Since I was a young kid, I never liked my dad. When I was two, I bawled my eyes out when he awkwardly and uncomfortably tried to hold me in his arms to get our picture taken. Usually it was him doing all the photo shoots--and that was the only activity I ever recalled him doing and enjoying. He was never really good around kids, especially towards my brother and me. He always screamed the literal crap at us, and dictated us to do more schoolwork than we were given. When he felt we didn't do enough, he'd bombard us with a range of other written work he make up and throw random texts at us to read. The worst moments came when report cards were sent home. That was bad news because I knew I did badly in school, and would have to face my dad when I handed it to him. And he was not the kind of man you could look at straight in the face. When he'd frown, he'd transfix you with this deadly glare for several minutes. It was almost like a warning sign that if you did something bad, he wouldn't hesitate to take lethal action upon you. I never knew what it was with the man, but he always took his anger out on me.
When he'd find anything below a "B" on my report card, he'd incisively inquire why I did so badly, and I'd jump with living fear. Because of the man's horrible temper I was too scared to say anything in fear that I'd get beat. One time I was tempted to believe that he'd take the fork he was holding and pack it downwards into my cranium. But what he actually did occasionally was bash me in the face and make my nose bleed. When my mom was there she usually had to interfere, and they'd get into a heated argument resulting in him throwing dishware all over the place and smashing dents all over the walls. It was utter chaos. Most of the time my brother had to stand up to my dad just to protect me. I felt bad because he started doing this when he was six, and usually got beat for interfering. So he'd take a lot of the hits that were meant to be directed at me. When my mom was not around, my poor grandmother had to put up with him. She'd always have to get in between my dad and me, while he yanked my hair and sent a series of punches swinging at my face. I could put up with the pain, but what put me in serious distress were the crazy thoughts roaming around in my head of what he would do to my grandma. The woman was like my guardian angel. She was always there to comfort me, and to give me the love and support that I was lacking from my parents. On nights when I'd slip into bed and cry, she'd beckon me to get up and kneel beside her on the floor to pray. She'd listen to my enraging prayers, all while nodding silently to herself and patting me on the back to calm me down. When I lied back down in bed, I was still thinking of all the bad things that just happened and couldn't get myself to stop crying. My grandma then, would lie down beside me and repeatedly pat me on the arm until she saw that I was asleep. Sometimes I'd listen to her sad, soothing humming of gospel songs she sang at church. Within a couple minutes, I was asleep.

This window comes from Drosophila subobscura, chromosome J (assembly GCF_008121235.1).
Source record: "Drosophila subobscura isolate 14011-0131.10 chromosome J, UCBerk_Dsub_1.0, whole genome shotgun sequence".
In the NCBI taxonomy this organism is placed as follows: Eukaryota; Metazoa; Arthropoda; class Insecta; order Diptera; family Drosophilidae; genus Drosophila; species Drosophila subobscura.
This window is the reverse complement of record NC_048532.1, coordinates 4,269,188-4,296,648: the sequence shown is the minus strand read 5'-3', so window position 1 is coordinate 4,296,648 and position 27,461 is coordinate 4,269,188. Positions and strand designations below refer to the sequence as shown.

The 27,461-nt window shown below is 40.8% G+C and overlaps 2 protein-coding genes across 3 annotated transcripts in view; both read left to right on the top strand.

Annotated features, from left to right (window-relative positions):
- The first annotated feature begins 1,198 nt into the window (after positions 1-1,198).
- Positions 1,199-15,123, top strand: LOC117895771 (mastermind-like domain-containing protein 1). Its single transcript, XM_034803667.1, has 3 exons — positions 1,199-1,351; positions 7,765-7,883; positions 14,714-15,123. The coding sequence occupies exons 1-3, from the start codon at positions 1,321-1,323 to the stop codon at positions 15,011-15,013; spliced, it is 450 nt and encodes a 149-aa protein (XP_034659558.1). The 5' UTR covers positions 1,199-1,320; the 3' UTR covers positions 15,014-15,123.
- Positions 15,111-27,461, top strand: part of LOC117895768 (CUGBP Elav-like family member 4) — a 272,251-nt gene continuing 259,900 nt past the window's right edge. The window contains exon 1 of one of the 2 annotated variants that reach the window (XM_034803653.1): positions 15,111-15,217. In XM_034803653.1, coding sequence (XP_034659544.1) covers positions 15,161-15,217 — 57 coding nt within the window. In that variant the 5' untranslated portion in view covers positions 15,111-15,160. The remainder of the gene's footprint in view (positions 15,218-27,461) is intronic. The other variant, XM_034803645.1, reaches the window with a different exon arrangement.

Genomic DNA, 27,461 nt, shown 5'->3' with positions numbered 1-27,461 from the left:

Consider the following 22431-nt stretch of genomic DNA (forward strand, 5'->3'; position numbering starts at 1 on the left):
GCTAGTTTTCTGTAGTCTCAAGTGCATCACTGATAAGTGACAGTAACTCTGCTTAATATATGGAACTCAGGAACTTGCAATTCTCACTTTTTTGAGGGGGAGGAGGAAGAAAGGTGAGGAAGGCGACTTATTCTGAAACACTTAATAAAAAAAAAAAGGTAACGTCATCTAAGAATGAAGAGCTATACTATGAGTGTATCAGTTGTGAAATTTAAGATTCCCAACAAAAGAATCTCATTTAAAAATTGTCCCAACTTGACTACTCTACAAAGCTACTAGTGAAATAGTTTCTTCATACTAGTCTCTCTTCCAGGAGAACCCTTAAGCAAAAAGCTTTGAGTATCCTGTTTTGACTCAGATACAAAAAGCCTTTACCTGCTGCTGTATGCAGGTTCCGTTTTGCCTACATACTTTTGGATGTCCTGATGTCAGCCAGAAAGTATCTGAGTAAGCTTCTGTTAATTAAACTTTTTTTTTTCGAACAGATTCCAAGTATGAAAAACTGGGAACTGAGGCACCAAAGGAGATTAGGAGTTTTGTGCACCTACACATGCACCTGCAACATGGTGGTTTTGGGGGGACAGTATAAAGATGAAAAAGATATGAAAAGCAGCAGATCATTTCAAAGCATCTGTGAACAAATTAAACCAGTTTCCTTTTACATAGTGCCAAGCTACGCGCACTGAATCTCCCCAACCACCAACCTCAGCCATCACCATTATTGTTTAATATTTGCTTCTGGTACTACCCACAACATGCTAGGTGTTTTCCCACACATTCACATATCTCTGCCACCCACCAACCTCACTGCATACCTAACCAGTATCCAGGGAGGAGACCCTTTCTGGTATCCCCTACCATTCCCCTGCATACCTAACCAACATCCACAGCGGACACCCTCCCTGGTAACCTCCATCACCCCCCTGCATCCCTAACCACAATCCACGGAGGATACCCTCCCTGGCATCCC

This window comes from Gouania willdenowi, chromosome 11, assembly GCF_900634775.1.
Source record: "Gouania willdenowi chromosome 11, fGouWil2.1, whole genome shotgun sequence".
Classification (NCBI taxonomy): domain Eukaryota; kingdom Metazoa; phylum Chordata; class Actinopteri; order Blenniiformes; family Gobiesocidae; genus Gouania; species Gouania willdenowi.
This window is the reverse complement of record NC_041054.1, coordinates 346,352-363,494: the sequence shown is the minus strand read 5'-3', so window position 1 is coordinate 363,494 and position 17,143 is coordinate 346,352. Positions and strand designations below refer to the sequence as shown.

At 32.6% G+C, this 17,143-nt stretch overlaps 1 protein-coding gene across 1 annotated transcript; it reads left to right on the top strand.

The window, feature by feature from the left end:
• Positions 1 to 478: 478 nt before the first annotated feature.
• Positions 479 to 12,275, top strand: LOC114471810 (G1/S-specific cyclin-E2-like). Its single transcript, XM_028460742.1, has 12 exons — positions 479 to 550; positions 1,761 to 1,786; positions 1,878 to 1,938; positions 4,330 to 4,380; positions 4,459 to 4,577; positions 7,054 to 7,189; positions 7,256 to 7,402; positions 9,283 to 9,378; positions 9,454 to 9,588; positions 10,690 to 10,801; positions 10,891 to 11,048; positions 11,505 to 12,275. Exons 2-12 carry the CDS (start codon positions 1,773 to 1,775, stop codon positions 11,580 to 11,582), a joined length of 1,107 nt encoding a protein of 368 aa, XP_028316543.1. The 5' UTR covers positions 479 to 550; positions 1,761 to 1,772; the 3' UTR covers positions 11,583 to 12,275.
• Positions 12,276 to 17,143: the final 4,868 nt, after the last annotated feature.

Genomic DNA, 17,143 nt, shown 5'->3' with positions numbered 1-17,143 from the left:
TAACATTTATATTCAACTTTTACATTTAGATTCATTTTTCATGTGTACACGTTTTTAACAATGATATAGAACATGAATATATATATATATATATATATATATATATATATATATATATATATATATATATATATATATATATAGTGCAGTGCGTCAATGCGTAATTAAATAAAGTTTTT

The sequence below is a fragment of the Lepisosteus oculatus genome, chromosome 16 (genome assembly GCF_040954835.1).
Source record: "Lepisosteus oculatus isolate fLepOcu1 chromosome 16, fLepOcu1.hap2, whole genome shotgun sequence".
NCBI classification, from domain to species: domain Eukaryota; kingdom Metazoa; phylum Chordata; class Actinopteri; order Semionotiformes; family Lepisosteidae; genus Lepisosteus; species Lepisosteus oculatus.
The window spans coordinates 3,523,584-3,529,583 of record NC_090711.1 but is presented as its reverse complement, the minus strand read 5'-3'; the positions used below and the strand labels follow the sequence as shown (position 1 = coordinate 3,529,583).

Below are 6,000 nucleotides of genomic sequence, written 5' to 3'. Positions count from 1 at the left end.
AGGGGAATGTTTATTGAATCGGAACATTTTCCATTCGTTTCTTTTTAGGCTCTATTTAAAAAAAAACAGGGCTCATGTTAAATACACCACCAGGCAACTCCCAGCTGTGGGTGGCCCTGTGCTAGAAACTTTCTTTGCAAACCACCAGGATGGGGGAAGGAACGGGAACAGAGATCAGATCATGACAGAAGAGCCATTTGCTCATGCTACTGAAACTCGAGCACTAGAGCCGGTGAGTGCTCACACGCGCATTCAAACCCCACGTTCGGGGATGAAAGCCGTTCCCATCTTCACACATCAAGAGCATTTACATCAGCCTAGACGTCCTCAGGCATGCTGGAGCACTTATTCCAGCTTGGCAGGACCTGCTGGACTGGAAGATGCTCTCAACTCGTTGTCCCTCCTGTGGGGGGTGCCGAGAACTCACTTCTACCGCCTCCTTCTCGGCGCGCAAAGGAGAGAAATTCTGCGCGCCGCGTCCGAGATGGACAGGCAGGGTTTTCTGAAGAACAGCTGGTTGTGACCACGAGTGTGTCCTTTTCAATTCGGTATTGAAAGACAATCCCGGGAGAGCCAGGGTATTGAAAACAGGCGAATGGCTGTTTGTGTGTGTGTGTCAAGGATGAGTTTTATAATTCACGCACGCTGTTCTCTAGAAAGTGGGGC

My mom was always one to spoil me. She gave me everything I wanted, and she loved me too much. Even more than she did my brother. But because I was so absorbed with her affection, I cared for nothing else. Her unconditional love filled in the gap that my dad couldn't give. And it was better that way because I did not want to receive affection from a repugnant man like that. He was not only an abusive man physically, but psychologically he was tormenting. The older I got, the stranger the man became. Especially on days when I dressed up, I'd catch the man staring at me captivatingly, and the look sickened me to no end. I'd already known him to be a pervert. Back then when my brother did badly in school, my dad took all his gaming console and hid them away somewhere in his room. When my dad wasn't home, my older cousin and brother would sneak into his room and try to get all the games back. They found it eventually, and they found something else. There were boxes after boxes of pornography cassettes, and he'd openly let them sit there in his closet floor. Apparently, he did a good job hiding his children's toys, but did a bad job hiding his own vices. So this is another reason why I dislike the man.